Monday, July 28, 2014

Hoya pubicalyx

Most of you are aware of my present addiction. It is difficult to be afflicted by this, which is similar to a severe disease. Some people even say it is very contagious, so we normally warn friends and colleagues who also intend to try this product. This is my hoya addiction!

The plants and garden are at home in my province, and i can't just normally drop by every afternoon after office hours. It takes at least 4-5 hours to go home, so the most normal routine for me is going home every other week. However, just recently i made it a point, no matter how tired I am during the weekdays, to go home every weeked. And that is to keep track of my hoyas blooming for the first time. Seeing them change morphology from opening till a few days before they drop is also very interesting.

 This is Hoya pubicalyx that i watched opening from the first flower till all the flowers are open. It is a consolation to be doing just that, watch and shoot!

They normally open in the late afternoon, and starts emitting scents on the process. That is to attract insects for pollination, and the scent is even magnified at night luring the nocturnal insects like moths. 

The flower buds take a longer time, from a few weeks to months from emergence to blooming. But even just the buds are consolation enough and very nice to photographs. This species is known to produce big almost round umbels, that really catch the fancy of both plain gardeners and addicts alike. 

 Look at that small insect nymph, it somehow take shelter on the safety of its pedicels (flower stalk). I just don't know if it is an enemy or just resting there. If it is a sucking insect, most probably it is an enemy.

 Two plants adjacent to each other and flowering at the same time or simultaneously is a sight to behold. And the scent near them is a bit overpowering to the senses. The beauty of this species is the long number of days before they fell. For 7-8 days they are there expressing their beauty and lure passers-by!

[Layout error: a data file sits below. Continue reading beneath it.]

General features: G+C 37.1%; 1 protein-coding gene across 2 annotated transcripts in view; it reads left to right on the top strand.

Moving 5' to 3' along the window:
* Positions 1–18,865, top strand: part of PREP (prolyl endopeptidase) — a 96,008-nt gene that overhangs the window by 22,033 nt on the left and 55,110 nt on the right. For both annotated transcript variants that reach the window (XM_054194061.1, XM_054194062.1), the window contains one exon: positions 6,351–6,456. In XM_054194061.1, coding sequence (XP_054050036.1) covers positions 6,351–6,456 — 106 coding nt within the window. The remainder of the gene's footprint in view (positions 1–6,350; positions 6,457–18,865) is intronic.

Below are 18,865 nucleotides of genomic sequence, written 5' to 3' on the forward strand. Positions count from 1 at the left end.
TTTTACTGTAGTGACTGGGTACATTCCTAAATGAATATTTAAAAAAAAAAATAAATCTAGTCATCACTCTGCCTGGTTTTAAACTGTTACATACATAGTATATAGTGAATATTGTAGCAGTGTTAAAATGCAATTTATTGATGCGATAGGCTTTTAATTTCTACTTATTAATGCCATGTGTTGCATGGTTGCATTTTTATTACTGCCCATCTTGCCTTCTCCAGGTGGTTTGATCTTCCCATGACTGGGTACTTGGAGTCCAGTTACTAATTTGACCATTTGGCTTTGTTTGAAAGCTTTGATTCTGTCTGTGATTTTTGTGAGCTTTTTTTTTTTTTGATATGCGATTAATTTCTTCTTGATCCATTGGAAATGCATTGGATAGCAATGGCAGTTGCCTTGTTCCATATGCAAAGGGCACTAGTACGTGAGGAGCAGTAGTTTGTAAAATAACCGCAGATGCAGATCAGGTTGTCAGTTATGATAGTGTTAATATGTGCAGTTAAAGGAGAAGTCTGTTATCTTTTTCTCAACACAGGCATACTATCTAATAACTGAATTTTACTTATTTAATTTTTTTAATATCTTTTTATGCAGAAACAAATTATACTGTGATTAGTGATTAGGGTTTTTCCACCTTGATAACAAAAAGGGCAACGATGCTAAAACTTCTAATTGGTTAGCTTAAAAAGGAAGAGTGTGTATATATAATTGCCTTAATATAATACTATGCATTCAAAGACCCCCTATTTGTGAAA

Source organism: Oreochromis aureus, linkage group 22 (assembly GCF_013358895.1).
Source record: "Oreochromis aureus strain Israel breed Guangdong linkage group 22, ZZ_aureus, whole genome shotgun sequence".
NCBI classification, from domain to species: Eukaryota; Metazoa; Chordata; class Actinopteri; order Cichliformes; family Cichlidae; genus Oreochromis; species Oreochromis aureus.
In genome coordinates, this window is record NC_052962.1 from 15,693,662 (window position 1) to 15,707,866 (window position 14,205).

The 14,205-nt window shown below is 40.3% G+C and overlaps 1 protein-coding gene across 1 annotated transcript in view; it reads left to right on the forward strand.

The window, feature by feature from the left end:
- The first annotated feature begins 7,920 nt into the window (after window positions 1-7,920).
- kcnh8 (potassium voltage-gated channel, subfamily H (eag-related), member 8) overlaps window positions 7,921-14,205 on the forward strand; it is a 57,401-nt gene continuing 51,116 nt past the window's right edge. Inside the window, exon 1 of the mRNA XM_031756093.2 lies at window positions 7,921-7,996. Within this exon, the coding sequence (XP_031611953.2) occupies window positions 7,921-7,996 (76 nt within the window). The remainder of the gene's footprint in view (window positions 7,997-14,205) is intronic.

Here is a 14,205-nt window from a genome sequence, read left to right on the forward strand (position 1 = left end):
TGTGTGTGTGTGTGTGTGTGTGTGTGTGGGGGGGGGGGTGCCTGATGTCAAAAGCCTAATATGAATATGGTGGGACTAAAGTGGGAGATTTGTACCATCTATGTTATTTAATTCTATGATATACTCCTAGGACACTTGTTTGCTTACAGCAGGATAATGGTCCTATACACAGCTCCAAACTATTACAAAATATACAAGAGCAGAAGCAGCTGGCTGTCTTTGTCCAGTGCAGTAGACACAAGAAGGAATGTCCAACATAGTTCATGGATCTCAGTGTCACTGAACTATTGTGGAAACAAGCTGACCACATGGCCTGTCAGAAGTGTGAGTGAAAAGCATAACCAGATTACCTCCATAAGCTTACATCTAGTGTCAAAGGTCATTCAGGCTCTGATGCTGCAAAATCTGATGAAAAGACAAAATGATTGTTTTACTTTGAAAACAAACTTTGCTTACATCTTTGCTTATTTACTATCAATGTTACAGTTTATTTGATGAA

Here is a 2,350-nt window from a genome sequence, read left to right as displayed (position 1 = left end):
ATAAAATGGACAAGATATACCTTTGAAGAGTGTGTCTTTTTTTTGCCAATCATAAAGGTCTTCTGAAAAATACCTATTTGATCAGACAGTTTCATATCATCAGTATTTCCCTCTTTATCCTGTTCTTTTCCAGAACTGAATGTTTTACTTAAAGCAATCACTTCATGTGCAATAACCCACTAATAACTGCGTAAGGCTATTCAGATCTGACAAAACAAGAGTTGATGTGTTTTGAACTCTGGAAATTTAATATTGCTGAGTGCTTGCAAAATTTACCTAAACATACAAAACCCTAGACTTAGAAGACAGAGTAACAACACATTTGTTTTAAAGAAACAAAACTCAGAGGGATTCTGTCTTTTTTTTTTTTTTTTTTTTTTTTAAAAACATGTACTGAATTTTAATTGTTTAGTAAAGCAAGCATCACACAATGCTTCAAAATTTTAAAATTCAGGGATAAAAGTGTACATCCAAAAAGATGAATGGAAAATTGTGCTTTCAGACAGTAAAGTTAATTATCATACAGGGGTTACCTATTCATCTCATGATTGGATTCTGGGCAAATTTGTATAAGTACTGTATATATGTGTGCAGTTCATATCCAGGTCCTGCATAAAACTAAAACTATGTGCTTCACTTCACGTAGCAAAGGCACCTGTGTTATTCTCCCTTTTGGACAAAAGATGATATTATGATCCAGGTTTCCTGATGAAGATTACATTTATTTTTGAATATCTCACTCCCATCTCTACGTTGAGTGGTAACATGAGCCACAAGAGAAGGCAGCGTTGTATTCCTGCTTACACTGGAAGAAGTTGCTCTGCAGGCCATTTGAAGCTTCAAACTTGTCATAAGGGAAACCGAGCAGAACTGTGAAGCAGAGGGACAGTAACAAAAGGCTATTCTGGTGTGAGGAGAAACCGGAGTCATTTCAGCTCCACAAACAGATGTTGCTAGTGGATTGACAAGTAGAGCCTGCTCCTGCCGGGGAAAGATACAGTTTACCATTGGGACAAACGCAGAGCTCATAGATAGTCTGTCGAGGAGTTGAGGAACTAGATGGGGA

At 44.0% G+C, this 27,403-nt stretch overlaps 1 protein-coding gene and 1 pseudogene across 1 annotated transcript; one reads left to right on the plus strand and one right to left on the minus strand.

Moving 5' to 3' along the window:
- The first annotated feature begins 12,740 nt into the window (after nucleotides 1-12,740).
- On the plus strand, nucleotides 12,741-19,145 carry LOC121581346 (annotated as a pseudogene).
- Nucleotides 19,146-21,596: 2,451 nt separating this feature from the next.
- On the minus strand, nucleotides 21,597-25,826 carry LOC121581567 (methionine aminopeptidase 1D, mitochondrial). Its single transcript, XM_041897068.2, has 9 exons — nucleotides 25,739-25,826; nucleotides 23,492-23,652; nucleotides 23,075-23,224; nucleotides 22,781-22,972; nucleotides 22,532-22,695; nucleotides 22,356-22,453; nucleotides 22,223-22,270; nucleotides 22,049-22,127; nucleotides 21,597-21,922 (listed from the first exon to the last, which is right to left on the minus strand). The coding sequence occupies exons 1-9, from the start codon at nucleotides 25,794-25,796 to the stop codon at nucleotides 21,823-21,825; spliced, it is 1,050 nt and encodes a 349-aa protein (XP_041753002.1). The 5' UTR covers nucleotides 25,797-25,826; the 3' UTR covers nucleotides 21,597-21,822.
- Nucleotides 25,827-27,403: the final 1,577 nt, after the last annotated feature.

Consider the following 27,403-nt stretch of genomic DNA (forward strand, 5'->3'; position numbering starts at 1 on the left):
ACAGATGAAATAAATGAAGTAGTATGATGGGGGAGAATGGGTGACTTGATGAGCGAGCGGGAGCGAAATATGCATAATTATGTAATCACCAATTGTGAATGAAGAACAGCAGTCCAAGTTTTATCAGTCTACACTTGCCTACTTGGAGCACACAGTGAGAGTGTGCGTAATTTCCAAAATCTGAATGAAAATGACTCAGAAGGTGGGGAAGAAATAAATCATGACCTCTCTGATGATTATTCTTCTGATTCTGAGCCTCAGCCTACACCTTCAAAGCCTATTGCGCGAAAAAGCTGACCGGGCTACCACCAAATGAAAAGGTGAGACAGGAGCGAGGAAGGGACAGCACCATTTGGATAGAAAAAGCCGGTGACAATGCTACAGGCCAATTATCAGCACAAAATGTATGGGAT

What about you, aren't you a hoya addict yet? I warned you! It is very contagious.

Monday, July 7, 2014

Rain Really Do Wonders!

Our rain, despite being a month late, is at least here now. Our afternoons are now often raining or at least drizzling. The temperatures decreased to more comfortable levels, and the sun's rays are not as hot as during the dry season. And the most important of all, the plants are so blessed. They are showing their responses favorably with lots of gratitude. We only see the obvious, but we forget that the most important thing for our lives are produced by the plants, oxygen. The plants are growing well again and we can breath more newly produced oxygen. How lovely our environment is, again! 

 Hippeastrum puniceum produced some early bloomers in March. But most of the bulbs produced more flowers after the first heavy rains in June. The blooms are not as intensive as when they simultaneously bloom, but the hedges are still giving delights.

 Some mounds also bloom simultaneously, and they have been planted side by side with the blood lily.

Even if growing with dense weeds, they are still very conspicuous! 

Tuesday, July 1, 2014

Ruby Enough for a Ring?

My Hoya pubicalyx has been blooming since May, but it always do after i left for the big city where i stayed most days. Then finally, last weekend it chose to let me see its splendor. I am so thankful and savored all the pleasure it can give me. One flowering plant has six umbels, while the 2nd plant has 8. That is quite prolific already for a first bloomer and only at its 2nd year of growing. It really is a delightful experience, tending them, looking at them and shooting their pictures.

It looks so elegant individually, do you agree?

 Even the umbel is half-full with flowers, an umbel almost 4 inches in diameter. 

 The flowers kept intact for 7-8 days, at dehiscense the corona are still very stiff.

The two plants that i formed into circles just like wreaths.